Xabi Alonso looked at the ball with intent, waited for the right moment to sway it, and unleashed it to his right. Sergio Ramos shrugged off his marker, and guided the ball to the far side of the post,  where an  unmarked Ronaldo  materialized to poke the ball into the back of the net. The celebrations started, but this was a special celebration. The Portuguese captain had outshone his Blaugrana counterpart, and had smashed a barrier that had remained unbroken for an unprecedented 60 years. It was only fitting that he did it in front his home fans, at the legendary Santiago Bernabeu. However, he was not yet finished; he produced another beauty, running with the ball and unleashing a powerful shot, to take his league tally to 40 goals in 38 games.

Sometimes, you wonder “What’s wrong with this guy?”. He was not supposed to score so many goals. He was primarily a winger with deadly pace and some cool step overs to enthrall circus audiences. Alex Ferguson made the then not-so-popular decision of replacing Golden Balls – the most marketable soccer star of his generation, a darling of the fans and an acknowledged super star – with a Portuguese. Why emphasize on the word Portuguese? Simply because Manchester United deemed no Portuguese player fit for their club, until they came across Cristiano Ronaldo.

In an exhibition match in 2003, Manchester United were beaten by Sporting Lisbon 3-1; the boy impressed the United players with his skills so much that they urged Ferguson to sign him. He was the first Portuguese to sign for the Red Devils. When you first saw him, he gave you the impression of being brash, obsessed with showcasing his showboating skills; fans looked on in disbelief, wondering how this kid could replace the genius of David Beckham on the right. But Alex Ferguson believed that he had a raw diamond in his ranks. He nurtured the boy carefully,  who grew up to become a star. He let go of Nistelrooy, one of the greatest strikers of this era, when he had to choose between him and Ronaldo, indicating that the success of United would be built on this special teenager. Ronaldo turned out to be just that – Special.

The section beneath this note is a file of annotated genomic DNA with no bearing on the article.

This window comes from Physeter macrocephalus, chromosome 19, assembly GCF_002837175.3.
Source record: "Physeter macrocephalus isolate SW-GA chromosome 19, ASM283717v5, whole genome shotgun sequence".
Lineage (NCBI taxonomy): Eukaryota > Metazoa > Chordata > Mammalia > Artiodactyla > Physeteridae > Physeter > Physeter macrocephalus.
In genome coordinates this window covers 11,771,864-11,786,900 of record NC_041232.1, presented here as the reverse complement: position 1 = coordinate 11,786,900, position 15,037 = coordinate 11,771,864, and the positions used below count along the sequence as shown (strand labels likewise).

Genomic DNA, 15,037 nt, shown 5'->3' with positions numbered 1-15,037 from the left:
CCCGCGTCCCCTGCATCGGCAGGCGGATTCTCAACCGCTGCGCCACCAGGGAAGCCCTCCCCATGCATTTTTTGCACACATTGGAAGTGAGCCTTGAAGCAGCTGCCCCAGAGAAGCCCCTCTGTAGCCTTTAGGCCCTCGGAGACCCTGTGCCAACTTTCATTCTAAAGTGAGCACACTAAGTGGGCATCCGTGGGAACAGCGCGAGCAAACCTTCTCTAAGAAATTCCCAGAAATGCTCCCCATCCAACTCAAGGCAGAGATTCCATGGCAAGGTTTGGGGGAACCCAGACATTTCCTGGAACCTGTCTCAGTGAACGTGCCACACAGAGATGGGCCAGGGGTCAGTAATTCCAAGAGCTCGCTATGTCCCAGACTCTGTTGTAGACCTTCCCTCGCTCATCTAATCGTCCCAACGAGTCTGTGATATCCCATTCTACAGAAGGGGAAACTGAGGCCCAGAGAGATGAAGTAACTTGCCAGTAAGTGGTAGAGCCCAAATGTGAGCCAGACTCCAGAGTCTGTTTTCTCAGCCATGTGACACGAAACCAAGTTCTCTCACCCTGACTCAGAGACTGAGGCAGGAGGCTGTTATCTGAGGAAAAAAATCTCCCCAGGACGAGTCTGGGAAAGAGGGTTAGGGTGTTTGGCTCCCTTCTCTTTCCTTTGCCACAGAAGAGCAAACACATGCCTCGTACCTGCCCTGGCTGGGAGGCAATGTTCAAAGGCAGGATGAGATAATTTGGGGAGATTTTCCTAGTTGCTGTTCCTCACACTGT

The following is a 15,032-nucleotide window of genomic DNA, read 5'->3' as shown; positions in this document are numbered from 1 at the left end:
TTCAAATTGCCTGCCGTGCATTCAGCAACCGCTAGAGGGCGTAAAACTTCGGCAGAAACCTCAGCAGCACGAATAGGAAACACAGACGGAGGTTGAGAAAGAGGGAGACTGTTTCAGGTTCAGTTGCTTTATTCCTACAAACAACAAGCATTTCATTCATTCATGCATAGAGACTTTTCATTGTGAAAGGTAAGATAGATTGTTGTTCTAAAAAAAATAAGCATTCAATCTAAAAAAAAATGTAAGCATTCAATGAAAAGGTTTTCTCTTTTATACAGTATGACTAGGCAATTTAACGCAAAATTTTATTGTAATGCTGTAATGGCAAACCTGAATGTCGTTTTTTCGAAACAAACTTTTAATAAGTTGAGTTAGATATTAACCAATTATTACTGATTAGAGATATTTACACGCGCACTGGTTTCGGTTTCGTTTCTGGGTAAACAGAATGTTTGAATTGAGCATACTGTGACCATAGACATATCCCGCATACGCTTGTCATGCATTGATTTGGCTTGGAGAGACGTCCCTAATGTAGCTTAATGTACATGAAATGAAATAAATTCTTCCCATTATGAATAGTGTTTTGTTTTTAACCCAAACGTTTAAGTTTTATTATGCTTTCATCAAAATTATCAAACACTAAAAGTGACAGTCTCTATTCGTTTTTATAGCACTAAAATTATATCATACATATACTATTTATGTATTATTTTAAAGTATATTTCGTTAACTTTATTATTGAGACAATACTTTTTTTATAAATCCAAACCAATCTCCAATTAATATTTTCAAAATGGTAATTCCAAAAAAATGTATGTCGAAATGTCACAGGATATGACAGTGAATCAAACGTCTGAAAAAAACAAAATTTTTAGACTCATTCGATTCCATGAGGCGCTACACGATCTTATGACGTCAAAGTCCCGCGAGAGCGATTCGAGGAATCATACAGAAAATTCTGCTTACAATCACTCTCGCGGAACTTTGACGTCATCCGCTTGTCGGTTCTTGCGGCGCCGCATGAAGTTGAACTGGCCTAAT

Ronaldo at the peak of his United career

The period of 2003-06 could be defined as the formative period of the beast sleeping inside the belly of Cristiano. In 2006-07, he decided to awaken the beast; in 2007-08 the beast was ready to be unleashed, and unleash he did. With stunning goals and a relentless pursuit for excellence, Ronaldo proved to be the catalyst in Manchester United’s success, as the Red Devils took Europe by storm. Terrorizing defenses with his pace and skills, the beast that was Ronaldo scored an unprecedented 42 goals  in a season, an astonishing figure for a winger, and guided the Old Trafford outfit to European glory. He swept every major award that year, and was judged to be the best footballer on the planet unanimously.

When Ronaldo was setting the football grounds of the world ablaze with his talent, a little Argentine was all set to challenge the might of Ronaldo. Lionel Messi dazzled the world with his skills, and squared up against Ronaldo in the Champions League final. FC Barcelona and Lionel Messi tore United to shreds and etched their names in history.

Then Real Madrid came calling. Even for a player, regarded by Johan Cruyff as the best United player ever, 80 million pounds seemed to be an insane amount. But Ronaldo was already a darling for advertisers. His shirt sales were extraordinary high, and in hindsight, Real Madrid made the perfect signing, in terms of football genius as well as the promotion of their brand on the global stage. The challenge was set for Ronaldo,  and he was out to prove himself at the greatest club in the world, in a different league.

Needless to say, the Portuguese star has delivered beyond expectations.

Ronaldo v Messi